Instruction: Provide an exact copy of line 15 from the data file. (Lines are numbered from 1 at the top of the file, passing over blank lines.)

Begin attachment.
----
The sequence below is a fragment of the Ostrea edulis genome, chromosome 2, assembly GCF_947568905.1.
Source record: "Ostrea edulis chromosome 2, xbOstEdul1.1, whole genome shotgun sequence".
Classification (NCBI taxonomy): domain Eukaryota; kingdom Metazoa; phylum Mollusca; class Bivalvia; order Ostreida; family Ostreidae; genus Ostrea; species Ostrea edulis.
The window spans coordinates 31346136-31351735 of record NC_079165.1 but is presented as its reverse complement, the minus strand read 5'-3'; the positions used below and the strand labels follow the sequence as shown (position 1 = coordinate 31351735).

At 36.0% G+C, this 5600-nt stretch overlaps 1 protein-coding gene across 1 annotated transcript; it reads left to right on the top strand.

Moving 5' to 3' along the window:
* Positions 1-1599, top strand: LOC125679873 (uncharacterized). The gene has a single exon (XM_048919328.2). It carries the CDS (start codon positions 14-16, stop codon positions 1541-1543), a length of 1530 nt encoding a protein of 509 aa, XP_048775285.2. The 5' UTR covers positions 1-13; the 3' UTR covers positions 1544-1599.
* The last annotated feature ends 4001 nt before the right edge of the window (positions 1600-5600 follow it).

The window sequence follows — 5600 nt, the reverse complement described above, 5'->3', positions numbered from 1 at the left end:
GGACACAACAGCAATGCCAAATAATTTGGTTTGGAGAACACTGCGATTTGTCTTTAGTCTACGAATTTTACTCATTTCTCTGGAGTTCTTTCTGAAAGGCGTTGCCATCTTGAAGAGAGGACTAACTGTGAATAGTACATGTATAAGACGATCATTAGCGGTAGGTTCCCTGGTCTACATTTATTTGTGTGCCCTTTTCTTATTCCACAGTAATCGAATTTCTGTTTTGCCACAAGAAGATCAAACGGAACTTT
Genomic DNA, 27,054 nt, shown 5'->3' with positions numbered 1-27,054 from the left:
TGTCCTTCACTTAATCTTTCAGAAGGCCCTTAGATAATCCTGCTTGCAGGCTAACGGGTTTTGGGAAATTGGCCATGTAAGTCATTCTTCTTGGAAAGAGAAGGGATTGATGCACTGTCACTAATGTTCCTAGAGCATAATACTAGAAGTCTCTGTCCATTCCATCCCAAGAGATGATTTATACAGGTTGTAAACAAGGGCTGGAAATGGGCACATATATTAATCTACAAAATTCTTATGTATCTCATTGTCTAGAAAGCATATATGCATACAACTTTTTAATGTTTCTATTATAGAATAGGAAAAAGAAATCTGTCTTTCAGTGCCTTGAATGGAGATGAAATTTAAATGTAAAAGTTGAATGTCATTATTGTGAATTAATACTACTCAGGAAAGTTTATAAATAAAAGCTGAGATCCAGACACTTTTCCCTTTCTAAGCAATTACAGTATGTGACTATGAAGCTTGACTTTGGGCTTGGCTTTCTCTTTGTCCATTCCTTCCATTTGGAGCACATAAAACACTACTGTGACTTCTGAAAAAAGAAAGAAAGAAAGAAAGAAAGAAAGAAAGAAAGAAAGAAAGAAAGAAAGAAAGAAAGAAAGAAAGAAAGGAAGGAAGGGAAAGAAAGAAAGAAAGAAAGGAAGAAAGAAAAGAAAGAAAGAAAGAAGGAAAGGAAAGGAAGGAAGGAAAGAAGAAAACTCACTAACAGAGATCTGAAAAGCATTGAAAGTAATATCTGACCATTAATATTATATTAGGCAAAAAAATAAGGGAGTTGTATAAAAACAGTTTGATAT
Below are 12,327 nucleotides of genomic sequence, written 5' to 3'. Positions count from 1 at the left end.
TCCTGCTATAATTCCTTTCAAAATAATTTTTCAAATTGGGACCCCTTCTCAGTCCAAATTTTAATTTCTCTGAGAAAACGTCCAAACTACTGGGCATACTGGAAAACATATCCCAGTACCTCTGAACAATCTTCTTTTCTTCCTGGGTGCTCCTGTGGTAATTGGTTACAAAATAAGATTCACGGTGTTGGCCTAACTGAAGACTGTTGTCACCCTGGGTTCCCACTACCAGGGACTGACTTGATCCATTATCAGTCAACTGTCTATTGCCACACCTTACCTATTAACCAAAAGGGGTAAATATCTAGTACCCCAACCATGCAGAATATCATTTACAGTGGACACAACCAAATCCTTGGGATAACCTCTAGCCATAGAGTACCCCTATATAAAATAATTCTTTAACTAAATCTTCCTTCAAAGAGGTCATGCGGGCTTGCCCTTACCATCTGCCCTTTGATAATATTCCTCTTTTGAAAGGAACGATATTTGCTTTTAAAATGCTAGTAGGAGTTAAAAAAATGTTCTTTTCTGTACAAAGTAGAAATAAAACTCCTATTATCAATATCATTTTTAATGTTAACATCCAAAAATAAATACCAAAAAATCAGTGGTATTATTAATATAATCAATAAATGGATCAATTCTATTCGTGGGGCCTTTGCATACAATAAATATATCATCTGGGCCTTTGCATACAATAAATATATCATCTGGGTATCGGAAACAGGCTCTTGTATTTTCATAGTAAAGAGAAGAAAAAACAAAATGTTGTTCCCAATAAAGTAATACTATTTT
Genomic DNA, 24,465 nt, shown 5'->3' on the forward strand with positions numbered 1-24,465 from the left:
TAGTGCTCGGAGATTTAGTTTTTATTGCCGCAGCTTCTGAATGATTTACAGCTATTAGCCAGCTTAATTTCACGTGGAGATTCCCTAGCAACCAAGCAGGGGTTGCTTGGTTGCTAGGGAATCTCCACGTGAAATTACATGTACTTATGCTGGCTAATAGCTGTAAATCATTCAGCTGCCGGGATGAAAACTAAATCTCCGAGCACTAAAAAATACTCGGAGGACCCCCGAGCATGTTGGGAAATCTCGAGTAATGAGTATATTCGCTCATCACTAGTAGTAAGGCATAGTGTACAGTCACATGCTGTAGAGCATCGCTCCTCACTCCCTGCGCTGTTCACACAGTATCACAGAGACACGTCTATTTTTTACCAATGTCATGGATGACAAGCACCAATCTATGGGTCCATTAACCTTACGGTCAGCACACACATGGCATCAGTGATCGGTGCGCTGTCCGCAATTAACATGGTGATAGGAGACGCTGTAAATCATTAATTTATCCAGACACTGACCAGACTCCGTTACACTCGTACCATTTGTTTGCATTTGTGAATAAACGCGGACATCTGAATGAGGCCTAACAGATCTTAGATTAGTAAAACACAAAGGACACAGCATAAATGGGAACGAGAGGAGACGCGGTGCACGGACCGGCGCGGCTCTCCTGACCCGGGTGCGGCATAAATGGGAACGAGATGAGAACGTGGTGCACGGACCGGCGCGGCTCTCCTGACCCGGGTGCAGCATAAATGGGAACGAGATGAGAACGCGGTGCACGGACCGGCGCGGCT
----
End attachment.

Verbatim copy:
Genomic DNA, 24,465 nt, shown 5'->3' on the forward strand with positions numbered 1-24,465 from the left: